Musings on Travian
I’ve been playing Travian - an online, multiplayer game - for a while now. On the surface, it looks like a resource management game like Settlers of Catan, but once you play a bit more you realize that there is quite a lot going on beneath the surface. There are no bot players – everyone around you is a real person somewhere out there in the real world. And anyone can attack anyone else.
So, conflicts are inevitable, as are non-aggression treaties, alliances and wars. And bullying – stealing resources from other players because you can. You’re either bigger, or better armed, or you have strong friends, who will keep your village safe from retaliation.
I’ve noticed that it’s rather easy to slide into this bullying, just because it is easy to forget that the dots on the screen are controlled by a living being. I have a few “farms” to which I go regularly. Most of them are players who do not play anymore, so they’re just free resource banks, but some of them try to defend. And I go in and I wipe out all of their defenses and grab all their resources – because I am bigger, and I need them to protect myself against my own enemies: people who attack my village because they are bigger, and they need the resources to grow bigger so that nobody attacks them. I don’t know whether I should feel bad about this – Travian is a war game, after all, so you’re supposed to be fighting others. But on the other hand, it is unfair to just rob from the weak.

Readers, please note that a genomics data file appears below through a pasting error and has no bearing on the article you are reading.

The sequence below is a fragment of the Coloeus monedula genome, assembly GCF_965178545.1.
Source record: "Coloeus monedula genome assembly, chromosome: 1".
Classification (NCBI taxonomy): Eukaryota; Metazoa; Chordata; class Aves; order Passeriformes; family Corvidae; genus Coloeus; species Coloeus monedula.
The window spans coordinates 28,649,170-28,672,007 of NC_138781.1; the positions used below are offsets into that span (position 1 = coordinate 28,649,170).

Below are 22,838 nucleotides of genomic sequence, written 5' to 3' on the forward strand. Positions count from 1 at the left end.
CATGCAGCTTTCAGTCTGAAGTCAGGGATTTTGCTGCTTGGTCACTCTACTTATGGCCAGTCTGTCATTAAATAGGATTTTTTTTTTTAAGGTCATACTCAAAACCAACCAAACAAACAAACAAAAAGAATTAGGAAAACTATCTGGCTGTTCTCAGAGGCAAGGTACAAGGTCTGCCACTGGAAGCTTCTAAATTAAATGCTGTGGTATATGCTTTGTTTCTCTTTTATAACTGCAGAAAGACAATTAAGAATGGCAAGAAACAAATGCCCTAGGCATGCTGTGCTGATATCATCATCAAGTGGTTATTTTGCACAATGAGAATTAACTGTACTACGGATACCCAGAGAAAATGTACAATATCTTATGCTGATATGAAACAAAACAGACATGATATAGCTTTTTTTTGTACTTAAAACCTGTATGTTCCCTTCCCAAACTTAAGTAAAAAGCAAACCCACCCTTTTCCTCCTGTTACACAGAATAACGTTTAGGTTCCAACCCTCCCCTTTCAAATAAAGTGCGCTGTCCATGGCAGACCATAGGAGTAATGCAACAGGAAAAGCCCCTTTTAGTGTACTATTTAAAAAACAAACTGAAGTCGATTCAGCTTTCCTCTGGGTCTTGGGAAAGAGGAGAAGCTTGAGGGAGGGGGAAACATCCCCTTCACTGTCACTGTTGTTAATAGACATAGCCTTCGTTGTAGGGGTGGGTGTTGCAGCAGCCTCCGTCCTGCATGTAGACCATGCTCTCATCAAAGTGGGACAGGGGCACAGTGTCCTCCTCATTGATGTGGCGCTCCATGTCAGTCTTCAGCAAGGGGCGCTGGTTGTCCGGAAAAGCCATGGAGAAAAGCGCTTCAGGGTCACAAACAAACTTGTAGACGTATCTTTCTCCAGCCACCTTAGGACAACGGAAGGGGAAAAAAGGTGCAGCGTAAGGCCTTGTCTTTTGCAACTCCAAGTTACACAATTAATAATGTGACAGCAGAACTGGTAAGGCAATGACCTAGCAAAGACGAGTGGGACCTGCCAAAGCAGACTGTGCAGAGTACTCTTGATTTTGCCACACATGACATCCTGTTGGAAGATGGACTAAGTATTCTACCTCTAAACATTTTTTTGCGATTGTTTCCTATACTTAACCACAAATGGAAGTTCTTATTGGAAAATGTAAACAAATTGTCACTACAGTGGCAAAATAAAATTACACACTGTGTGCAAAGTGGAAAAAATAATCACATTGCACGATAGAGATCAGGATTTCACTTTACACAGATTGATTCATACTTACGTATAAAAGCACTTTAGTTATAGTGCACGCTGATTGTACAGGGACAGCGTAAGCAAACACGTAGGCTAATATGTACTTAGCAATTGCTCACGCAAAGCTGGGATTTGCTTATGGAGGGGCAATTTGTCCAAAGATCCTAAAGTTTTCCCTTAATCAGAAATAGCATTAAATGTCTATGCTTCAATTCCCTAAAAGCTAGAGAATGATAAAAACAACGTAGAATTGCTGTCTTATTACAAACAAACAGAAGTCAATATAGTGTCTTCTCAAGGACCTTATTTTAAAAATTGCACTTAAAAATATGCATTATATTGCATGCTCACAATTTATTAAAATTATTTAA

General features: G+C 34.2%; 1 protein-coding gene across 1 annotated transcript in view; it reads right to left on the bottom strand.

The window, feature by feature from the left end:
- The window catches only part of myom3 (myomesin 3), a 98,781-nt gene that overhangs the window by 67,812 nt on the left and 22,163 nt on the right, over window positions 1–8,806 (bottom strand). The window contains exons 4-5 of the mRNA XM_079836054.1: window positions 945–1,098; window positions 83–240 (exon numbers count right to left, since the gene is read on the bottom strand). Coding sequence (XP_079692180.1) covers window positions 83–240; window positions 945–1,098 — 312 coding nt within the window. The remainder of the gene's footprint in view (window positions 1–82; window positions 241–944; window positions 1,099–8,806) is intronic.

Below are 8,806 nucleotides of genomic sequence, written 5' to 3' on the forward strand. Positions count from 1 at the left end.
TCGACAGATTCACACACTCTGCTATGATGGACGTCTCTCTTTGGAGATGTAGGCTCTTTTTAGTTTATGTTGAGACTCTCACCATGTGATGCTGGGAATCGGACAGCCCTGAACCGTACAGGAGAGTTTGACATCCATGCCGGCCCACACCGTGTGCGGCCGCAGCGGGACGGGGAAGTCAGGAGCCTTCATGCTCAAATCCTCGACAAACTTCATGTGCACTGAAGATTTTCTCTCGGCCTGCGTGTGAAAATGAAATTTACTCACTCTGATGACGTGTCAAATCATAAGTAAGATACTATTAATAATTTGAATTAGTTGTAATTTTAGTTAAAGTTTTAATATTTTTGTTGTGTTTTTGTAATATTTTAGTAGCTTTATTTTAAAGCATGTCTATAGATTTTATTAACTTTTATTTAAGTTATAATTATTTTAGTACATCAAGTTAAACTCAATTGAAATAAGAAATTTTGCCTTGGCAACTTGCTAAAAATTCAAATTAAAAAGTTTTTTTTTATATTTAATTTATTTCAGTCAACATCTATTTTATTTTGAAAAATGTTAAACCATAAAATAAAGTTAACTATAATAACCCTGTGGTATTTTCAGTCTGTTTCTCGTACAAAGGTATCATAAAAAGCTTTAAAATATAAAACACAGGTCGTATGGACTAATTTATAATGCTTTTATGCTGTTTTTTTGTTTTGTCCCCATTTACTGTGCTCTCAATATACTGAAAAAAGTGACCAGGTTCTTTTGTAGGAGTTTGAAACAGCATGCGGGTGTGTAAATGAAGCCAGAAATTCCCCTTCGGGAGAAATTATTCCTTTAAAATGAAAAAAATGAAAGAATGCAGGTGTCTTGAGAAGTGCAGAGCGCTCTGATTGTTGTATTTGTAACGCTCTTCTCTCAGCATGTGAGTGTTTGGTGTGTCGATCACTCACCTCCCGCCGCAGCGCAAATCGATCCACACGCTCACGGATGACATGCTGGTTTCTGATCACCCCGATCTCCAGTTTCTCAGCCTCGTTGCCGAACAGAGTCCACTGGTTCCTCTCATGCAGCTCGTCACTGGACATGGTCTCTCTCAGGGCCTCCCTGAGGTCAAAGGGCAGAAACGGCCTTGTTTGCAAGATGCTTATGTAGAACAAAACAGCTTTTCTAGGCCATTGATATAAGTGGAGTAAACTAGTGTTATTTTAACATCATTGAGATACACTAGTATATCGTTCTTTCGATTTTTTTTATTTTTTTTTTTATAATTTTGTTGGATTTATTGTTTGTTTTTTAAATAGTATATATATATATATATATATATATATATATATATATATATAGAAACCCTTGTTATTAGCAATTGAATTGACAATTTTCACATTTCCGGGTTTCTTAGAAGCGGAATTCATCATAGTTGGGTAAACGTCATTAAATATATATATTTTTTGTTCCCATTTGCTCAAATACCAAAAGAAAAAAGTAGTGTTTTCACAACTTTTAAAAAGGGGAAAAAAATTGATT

But the game has moved on to a different realm now. It is no longer single players fighting each other – there is a big, delicate balance of power between alliances, and they negotiate whom to destroy and whom to save. It’s stopped being personal and it’s now “just business”. Threats are eliminated, and attacks are revenged with as much overkill as possible to make sure they don’t try again. Friends are defended vehemently and enemies hated with passion. Near total anarchy.
It’s fascinating to look at the progression of the game. Most of these players are young and can barely speak English. Yet they can hold together large alliances, conduct complicated diplomatic negotiations and orchestrate deadly barrages of firepower to their enemy. You could draw lots of analogies to the real world here, but I am going to leave those to the game theoreticians.
Travian is a perfect example of how a game does not be overly complex to become engaging. It’s played on a regular web browser, and it’s free. If you like Civilization, and can handle the fact that you can’t save the game and restart once you get completely wiped out, you might like this game, too. The action is apparently now all on Server 7.
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